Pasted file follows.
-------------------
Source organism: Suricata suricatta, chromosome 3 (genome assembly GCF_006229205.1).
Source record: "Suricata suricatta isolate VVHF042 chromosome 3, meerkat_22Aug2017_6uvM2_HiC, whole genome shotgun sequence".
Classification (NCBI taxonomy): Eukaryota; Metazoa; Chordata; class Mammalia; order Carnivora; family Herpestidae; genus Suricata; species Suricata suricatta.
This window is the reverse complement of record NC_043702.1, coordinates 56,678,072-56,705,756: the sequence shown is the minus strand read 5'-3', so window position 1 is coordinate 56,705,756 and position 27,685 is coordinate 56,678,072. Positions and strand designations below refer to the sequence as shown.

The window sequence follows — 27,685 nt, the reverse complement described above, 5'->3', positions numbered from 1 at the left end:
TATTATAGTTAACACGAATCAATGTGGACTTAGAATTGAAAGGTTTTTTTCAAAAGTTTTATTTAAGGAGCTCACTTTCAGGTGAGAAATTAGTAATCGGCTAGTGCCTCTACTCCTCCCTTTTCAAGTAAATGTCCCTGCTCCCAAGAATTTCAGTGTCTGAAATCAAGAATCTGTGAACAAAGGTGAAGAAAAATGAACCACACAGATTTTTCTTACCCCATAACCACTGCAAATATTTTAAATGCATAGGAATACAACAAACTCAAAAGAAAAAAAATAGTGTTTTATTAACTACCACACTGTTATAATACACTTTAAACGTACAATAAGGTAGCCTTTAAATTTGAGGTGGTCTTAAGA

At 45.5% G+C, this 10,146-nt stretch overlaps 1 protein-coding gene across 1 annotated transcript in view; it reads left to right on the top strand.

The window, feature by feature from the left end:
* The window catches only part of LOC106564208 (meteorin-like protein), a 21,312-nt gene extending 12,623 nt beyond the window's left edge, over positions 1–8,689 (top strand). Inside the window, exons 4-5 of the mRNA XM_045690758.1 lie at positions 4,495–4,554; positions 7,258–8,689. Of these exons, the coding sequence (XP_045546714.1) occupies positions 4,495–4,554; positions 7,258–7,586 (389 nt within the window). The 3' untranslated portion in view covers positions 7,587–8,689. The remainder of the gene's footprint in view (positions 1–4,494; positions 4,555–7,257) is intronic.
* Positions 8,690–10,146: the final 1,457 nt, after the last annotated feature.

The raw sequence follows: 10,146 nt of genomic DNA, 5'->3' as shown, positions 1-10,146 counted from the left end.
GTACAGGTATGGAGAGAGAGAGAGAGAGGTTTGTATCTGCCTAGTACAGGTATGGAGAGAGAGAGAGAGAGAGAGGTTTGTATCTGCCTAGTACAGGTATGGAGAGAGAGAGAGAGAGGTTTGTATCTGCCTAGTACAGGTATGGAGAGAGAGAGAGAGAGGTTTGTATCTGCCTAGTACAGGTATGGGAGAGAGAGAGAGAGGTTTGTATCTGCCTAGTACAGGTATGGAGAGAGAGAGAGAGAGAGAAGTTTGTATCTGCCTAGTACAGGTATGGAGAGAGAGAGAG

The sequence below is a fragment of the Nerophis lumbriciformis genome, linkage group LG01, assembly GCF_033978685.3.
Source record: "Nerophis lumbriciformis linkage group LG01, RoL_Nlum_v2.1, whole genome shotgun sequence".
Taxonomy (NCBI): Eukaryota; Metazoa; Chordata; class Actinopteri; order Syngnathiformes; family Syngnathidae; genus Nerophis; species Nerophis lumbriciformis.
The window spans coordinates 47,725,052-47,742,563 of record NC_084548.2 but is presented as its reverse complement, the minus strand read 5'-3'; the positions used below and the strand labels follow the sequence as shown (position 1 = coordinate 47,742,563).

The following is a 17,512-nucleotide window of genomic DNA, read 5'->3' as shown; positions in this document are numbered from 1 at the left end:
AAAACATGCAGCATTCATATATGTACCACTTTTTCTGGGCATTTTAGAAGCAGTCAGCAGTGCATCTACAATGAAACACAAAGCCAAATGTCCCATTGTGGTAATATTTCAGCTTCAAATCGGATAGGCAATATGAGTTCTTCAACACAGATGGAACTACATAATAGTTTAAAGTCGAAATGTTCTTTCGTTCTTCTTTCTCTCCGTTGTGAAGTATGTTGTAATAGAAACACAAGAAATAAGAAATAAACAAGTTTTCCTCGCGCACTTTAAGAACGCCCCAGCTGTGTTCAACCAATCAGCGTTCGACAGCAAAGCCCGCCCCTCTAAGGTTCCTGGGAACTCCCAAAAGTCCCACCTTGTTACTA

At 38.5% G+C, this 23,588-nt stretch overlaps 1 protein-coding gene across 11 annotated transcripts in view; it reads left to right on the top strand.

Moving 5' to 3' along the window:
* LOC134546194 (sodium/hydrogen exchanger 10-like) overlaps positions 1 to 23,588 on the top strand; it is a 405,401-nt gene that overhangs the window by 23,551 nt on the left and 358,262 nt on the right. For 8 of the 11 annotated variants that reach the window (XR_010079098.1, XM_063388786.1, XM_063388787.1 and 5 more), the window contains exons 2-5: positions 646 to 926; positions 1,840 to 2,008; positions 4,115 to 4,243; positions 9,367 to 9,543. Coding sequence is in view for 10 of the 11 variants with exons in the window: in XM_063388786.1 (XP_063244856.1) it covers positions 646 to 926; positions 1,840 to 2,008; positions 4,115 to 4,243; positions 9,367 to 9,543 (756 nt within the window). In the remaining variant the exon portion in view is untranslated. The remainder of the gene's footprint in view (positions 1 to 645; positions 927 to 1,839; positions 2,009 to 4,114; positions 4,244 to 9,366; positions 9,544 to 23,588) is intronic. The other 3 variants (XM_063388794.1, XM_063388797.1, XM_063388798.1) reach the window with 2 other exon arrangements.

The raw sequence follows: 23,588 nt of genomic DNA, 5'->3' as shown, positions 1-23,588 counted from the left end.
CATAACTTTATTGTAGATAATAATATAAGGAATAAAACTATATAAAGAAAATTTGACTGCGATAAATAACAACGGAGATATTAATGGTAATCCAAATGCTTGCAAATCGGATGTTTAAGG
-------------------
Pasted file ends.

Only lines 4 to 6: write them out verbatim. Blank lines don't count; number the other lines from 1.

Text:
This window is the reverse complement of record NC_043702.1, coordinates 56,678,072-56,705,756: the sequence shown is the minus strand read 5'-3', so window position 1 is coordinate 56,705,756 and position 27,685 is coordinate 56,678,072. Positions and strand designations below refer to the sequence as shown.

The window sequence follows — 27,685 nt, the reverse complement described above, 5'->3', positions numbered from 1 at the left end:
TATTATAGTTAACACGAATCAATGTGGACTTAGAATTGAAAGGTTTTTTTCAAAAGTTTTATTTAAGGAGCTCACTTTCAGGTGAGAAATTAGTAATCGGCTAGTGCCTCTACTCCTCCCTTTTCAAGTAAATGTCCCTGCTCCCAAGAATTTCAGTGTCTGAAATCAAGAATCTGTGAACAAAGGTGAAGAAAAATGAACCACACAGATTTTTCTTACCCCATAACCACTGCAAATATTTTAAATGCATAGGAATACAACAAACTCAAAAGAAAAAAAATAGTGTTTTATTAACTACCACACTGTTATAATACACTTTAAACGTACAATAAGGTAGCCTTTAAATTTGAGGTGGTCTTAAGA